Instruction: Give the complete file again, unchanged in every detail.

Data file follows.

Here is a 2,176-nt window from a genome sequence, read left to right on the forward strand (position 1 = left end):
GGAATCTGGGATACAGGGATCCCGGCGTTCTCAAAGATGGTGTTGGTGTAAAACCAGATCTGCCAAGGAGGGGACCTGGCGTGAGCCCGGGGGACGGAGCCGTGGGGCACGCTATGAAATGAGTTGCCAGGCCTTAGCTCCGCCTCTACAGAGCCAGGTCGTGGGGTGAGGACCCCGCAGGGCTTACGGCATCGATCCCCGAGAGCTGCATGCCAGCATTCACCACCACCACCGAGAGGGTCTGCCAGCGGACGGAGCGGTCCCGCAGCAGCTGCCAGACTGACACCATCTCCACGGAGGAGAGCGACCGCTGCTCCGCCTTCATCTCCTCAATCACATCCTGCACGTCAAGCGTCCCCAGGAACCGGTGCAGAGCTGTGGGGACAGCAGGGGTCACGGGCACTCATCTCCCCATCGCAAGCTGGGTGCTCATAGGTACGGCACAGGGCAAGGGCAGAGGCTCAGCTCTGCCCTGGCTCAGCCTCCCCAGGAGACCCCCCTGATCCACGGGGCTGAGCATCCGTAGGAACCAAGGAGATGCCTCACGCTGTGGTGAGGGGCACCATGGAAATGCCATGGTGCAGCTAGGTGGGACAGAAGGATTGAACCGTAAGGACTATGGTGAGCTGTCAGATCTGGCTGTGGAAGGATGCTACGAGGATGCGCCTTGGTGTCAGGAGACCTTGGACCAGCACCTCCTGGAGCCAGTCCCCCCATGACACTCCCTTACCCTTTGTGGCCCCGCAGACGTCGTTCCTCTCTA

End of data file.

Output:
Here is a 2,176-nt window from a genome sequence, read left to right on the forward strand (position 1 = left end):
GGAATCTGGGATACAGGGATCCCGGCGTTCTCAAAGATGGTGTTGGTGTAAAACCAGATCTGCCAAGGAGGGGACCTGGCGTGAGCCCGGGGGACGGAGCCGTGGGGCACGCTATGAAATGAGTTGCCAGGCCTTAGCTCCGCCTCTACAGAGCCAGGTCGTGGGGTGAGGACCCCGCAGGGCTTACGGCATCGATCCCCGAGAGCTGCATGCCAGCATTCACCACCACCACCGAGAGGGTCTGCCAGCGGACGGAGCGGTCCCGCAGCAGCTGCCAGACTGACACCATCTCCACGGAGGAGAGCGACCGCTGCTCCGCCTTCATCTCCTCAATCACATCCTGCACGTCAAGCGTCCCCAGGAACCGGTGCAGAGCTGTGGGGACAGCAGGGGTCACGGGCACTCATCTCCCCATCGCAAGCTGGGTGCTCATAGGTACGGCACAGGGCAAGGGCAGAGGCTCAGCTCTGCCCTGGCTCAGCCTCCCCAGGAGACCCCCCTGATCCACGGGGCTGAGCATCCGTAGGAACCAAGGAGATGCCTCACGCTGTGGTGAGGGGCACCATGGAAATGCCATGGTGCAGCTAGGTGGGACAGAAGGATTGAACCGTAAGGACTATGGTGAGCTGTCAGATCTGGCTGTGGAAGGATGCTACGAGGATGCGCCTTGGTGTCAGGAGACCTTGGACCAGCACCTCCTGGAGCCAGTCCCCCCATGACACTCCCTTACCCTTTGTGGCCCCGCAGACGTCGTTCCTCTCTA